LightSquared and Javad GNSS Present Findings of Interference Solution at PNT Advisory Board Meeting

Reston, Va., November 9, 2011 – LightSquared’s executive vice president, Martin Harriman, presented the company’s vision for building the nation’s first coast-to-coast wireless broadband network today to the PNT Advisory Board at their second annual meeting.

Harriman detailed the company’s extensive efforts to solve interference issues related to faulty GPS devices reading into spectrum licensed to LightSquared. Among the mitigation efforts taken by LightSquared has been a revised deployment plan to move the portion of spectrum it uses as far as possible from frequencies assigned to GPS. LightSquared has also agreed to lower its power levels and take further steps to reduce power levels as measured on the ground. These steps have eliminated the interference issue for general navigation devices which account for more than 99 percent of GPS equipment.

In addition to Harriman, the PNT Advisory Board also heard from Dr. Javad Ashjaee, president and CEO of Javad GNSS, who has developed high precision GPS receivers that are compatible with LightSquared’s network. Ashjaee showed the panel data proving that the high precision interference issue has been resolved and that LightSquared does not present a threat to high precision GPS, which is used by the agriculture, construction and survey industries.

"Todays meeting was a watershed moment for LightSquared for three reasons," said Harriman, Executive Vice President of president Ecosystem Development for LightSquared. "One, Dr. Ashjaee presented irrefutable evidence that the GPS interference issue can be solved and is not — as the GPS industry has led the public to believe, an unsolvable physics problem. Two, Trimble, a leader of the lobbying effort against LightSquared, acknowledged that it believes its own solution for the interference problem is ready to test. And three, the entire debate has turned from whether there is a solution to who pays for it. And that’s a conversation we’re willing to have."

Javad is one of the pioneers of high precision GPS and played a key role at several GPS equipment companies including Trimble, where he served as the chief engineer. Javad GNSS’s current clients include NASA, the U.S. Army Corps of Engineers, the U.S. Geological Survey and the U.S. Air Force.

Additional background to clarify critical facts ignored by the GPS industry:

• In 2005, the FCC clearly stated that LightSquared transmitters could transmit at 1.6 kW. Based on that determination, all GPS manufacturers were required to protect their users from harmful interference that might occur if they were operating outside of their authorized band and should manufacture equipment that complied with the Part 15 rules of the FCC. This clearly did not happen. GPS customers should demand to know why this did not occur.

• Numerous annual reports and SEC filings from GPS manufacturers going back to 2001 acknowledge material harm to their business due to interference with neighboring spectrum. GPS manufacturers did not prepare their devices with filters despite knowing for ten years there would be interference problems caused by their devices looking into neighboring spectrum.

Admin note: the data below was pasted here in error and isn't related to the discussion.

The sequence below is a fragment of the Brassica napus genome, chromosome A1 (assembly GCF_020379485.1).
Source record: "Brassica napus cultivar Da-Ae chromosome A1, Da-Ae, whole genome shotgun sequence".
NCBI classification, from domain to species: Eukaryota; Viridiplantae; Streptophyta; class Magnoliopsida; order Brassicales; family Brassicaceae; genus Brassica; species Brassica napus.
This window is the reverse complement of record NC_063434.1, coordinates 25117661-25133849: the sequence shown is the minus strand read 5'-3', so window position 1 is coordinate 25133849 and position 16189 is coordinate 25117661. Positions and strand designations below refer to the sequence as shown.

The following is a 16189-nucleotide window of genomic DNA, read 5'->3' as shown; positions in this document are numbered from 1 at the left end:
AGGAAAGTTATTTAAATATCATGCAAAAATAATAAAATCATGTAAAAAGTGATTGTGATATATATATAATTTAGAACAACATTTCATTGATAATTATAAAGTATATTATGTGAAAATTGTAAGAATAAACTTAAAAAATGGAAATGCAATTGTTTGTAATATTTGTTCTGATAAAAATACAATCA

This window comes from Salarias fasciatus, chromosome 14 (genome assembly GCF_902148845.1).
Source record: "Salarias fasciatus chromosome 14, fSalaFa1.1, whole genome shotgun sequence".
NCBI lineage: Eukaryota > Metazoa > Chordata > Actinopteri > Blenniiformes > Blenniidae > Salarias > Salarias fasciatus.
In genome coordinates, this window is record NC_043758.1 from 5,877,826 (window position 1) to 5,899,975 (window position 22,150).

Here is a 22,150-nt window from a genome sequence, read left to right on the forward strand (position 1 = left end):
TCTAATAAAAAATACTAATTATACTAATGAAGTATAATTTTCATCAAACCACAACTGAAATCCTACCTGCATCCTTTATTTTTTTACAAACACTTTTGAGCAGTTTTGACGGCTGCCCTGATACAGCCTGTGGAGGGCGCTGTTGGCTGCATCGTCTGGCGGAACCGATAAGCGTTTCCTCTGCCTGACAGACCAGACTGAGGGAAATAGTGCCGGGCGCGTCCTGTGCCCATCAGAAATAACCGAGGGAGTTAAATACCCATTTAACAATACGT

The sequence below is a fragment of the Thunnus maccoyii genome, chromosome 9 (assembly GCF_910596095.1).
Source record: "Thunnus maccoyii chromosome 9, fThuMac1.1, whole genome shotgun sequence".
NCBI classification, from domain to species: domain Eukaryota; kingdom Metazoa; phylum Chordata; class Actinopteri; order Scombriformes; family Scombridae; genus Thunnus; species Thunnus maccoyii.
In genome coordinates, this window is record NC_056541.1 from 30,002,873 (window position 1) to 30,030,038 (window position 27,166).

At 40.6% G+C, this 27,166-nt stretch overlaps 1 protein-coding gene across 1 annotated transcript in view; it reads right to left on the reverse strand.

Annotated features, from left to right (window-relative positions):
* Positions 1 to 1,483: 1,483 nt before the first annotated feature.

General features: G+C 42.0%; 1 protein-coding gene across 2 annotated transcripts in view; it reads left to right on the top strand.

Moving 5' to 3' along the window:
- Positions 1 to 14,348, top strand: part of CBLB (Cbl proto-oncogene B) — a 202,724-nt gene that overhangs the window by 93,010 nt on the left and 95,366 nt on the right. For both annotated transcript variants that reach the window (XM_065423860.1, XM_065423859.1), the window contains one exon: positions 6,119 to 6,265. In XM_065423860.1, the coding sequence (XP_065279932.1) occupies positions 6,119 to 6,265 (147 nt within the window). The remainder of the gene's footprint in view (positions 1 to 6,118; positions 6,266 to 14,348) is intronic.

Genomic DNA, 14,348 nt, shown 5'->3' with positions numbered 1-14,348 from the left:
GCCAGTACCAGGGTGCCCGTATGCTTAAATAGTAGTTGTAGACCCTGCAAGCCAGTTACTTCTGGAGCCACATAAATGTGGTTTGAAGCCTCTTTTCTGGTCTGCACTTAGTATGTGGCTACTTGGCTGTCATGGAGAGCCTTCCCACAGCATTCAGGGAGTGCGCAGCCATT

• In a 2006 filing, Trimble wrote: “Many of our products use other radio frequency bands, together with the GPS signal, to provide enhanced GPS capabilities, such as real-time kinematic precision.

    • As early as 2001, Trimble also wrote: “emissions from mobile satellite services and other equipment operating in adjacent frequency bands… may materially and adversely affect the utility and reliability of our products.

• SEC documents dating back several years show that GPS makers were aware of the risks associated with using spectrum that was not licensed to them. Although their warnings to investors were buried in their reports to the SEC, they did nothing to mitigate their own risk. In fact, the FCC reminded the GPS industry in April 2011 to be mindful of their spectrum neighbors: “In the case of GPS, we note that extensive terrestrial operations have been anticipated in the L-band for at least 8 years.

About LightSquared
LightSquared’s mission is to revolutionize the U.S. wireless industry. With the creation of the first-ever, wholesale-only nationwide 4G-LTE network integrated with satellite coverage, LightSquared offers people the speed, value and reliability of universal connectivity, wherever they are in the United States. As a wholesale-only operator, LightSquared will deploy an open 4G wireless broadband network to be used by existing and new service providers to sell their own devices, applications and services – at a competitive cost and without retail competition from LightSquared. The deployment and operation of LightSquared’s network represent more than $14 billion of private investment over the next eight years. For more information about LightSquared, please go to, and

Forward Looking Statement
This release contains forward-looking statements and information regarding LightSquared and its business. Such statements are based on the current expectations and certain assumptions of LightSquared’s management and are, therefore, subject to certain risks and uncertainties. The forward-looking statements expressed herein relate only to information as of the date of this release. LightSquared has no obligation to update these forward-looking statements to reflect events or circumstances after the date of this release, nor is there any assurance that the plans or strategies discussed in this release will not change.